Jewish Journal

Quotable and Charitable

The Federation honors philanthropist Stanley Black for years of devotion and donation.

by Michael Aushenker

May 23, 2002 | 8:00 pm

Stanley Black

Stanley Black

"Friends are the family you choose." "Say what you mean and do what you say." "Good to forgive. Best to forget."

Such mottos literally surround real estate magnate Stanley Black within his Beverly Hills office. They stare down at visitors from his bookshelves.

So perhaps it's only fitting that when The Jewish Federation of Greater Los Angeles' Real Estate and Construction Division honors its longtime benefactor on May 30, the evening will be dubbed "The Quotable Stanley Black."

"I collect various thoughts, proverbs and sayings that I find mostly in magazines," said Black, who turns 70 in October. "My father started to collect them, and I have continued with them."

Black's father, Jack, who led the United Jewish Fund's Textile Division, passed away when Black was 21, but not before imparting to him the importance of tzedakah. With his father's friend, Arthur Kaplan, Black started KB Management in 1955. The duo built and developed over $375 million in real estate holdings, predominantly in Southern California.

When construction costs escalated, KB Management reapplied its energies to developing existing under-utilized commercial properties. Three years after Kaplan died in 1985, Stanley Black and his son, Jack Black, formed Black Equities, which today manages about 500 holdings.

Business aside, Black has been a big supporter of Jewish-formed institutions, such as City of Hope, the Anti-Defamation League, Jewish Big Brothers, American Friends of Tel Aviv University, American Friends of the Hebrew University, The Guardians of the Jewish Home for the Aging, Vista del Mar and Yeshiva Gedolah/Michael Diller High School. Other favorite charities include Boy Scouts of America, L.A. Music Center and Union Rescue Mission.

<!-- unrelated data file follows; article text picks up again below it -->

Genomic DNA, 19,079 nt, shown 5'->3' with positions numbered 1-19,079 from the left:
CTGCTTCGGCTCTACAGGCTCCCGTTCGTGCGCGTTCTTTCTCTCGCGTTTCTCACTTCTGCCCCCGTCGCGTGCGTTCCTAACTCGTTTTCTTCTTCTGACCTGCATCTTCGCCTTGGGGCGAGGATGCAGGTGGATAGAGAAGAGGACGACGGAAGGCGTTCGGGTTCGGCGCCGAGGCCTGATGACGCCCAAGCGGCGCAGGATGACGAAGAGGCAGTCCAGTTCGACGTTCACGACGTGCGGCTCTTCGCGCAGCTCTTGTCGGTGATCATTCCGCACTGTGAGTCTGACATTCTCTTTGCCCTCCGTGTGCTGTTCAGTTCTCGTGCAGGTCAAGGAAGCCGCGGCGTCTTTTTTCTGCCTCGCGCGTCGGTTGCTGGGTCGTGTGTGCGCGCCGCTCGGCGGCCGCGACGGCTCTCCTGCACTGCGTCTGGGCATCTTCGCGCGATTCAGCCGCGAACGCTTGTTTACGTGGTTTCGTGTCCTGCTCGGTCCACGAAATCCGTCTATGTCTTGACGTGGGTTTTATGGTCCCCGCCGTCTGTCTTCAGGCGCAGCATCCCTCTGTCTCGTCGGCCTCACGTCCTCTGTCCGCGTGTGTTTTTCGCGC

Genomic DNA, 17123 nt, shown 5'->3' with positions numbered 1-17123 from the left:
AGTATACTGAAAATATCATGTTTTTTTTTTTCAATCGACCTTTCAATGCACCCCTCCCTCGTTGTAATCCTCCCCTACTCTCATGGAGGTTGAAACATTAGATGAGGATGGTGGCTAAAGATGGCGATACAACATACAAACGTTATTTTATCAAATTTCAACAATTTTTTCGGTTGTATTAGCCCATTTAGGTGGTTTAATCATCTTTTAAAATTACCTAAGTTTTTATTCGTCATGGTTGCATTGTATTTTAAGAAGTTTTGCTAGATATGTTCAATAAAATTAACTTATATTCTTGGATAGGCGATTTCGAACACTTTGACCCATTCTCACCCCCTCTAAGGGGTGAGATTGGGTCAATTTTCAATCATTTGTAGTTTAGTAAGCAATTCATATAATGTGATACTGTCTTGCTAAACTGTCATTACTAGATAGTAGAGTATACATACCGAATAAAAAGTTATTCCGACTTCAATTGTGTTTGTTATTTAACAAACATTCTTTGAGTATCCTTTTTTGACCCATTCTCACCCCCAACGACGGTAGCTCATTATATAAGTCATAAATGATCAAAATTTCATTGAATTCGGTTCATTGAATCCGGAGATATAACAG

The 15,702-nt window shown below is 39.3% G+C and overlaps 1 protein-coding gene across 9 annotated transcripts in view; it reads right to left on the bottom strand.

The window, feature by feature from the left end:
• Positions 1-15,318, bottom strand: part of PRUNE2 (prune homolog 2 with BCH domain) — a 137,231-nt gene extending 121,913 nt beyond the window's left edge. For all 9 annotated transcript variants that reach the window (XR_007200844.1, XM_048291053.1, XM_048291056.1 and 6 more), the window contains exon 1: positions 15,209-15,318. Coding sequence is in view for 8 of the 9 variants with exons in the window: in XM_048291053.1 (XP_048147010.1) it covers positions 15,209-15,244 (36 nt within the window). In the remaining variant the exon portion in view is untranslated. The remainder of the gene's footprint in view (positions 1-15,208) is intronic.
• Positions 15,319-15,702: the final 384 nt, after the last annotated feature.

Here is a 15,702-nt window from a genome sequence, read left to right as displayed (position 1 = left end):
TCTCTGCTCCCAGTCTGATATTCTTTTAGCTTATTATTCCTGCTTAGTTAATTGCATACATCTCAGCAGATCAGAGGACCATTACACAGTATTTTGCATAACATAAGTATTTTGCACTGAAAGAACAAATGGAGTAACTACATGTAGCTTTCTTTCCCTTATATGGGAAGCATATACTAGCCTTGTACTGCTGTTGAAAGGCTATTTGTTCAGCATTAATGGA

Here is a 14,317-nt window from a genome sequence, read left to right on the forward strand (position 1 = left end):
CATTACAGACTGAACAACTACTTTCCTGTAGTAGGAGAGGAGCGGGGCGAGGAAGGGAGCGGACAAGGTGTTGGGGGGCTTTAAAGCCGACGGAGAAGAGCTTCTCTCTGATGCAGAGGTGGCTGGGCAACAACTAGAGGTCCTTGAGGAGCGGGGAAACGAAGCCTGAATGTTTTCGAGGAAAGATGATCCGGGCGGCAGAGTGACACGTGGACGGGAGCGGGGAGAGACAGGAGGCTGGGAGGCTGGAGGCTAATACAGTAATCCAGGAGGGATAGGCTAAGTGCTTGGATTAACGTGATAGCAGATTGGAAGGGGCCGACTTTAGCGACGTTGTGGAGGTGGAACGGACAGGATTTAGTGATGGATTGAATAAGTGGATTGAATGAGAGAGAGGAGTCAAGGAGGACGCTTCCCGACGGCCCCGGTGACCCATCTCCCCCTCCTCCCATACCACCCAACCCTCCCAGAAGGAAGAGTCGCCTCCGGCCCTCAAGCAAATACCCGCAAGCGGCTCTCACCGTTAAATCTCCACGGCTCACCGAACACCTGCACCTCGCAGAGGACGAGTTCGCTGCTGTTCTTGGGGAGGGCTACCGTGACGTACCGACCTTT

The American ORT Stanley and Joyce Black Family Building -- named for Black; his wife of 40 years, Joyce, and children Jack, Jill Zalben and Janis Black -- provides immigrants from all backgrounds a place for vocational training.

"He's a good friend," said Imperial Toys CEO Fred Kort, who Black involved in establishing L.A.'s ORT chapter. "I admire him a lot because he does a lot for humanity."

Black has also been a true friend to The Federation. He was not only instrumental in establishing the Goldsmith Center, The Federation's current headquarters, but convinced Federation executives not to move their offices West following the 1994 Northridge earthquake.

Israel is definitely a cause Black feels passionately about.

"We need Israel," Black said. "If we lose Israel, we're in trouble."

On the microlevel, Black is driven to effect positive change.

"I try to give charity every day," said Black, who comes from the school of "if somebody asks you for help, you always help him."

For philanthropist Danny Ziv, the 38-year-old founder of Z Valet and Shuttle Service, Black has been an inspiration in how to balance the giving with the getting.

"He's definitely been instrumental to me, opening my heart and my checkbook to philanthropic causes," said Ziv. "He said, 'Always remember, when you give, you get back tenfold.' And it's true."

The Jewish Federation's Real Estate and Construction Division will honor Stanley Black on May 30 at the Regent Beverly Wilshire. To R.S.V.P., call (323) 761-8233.

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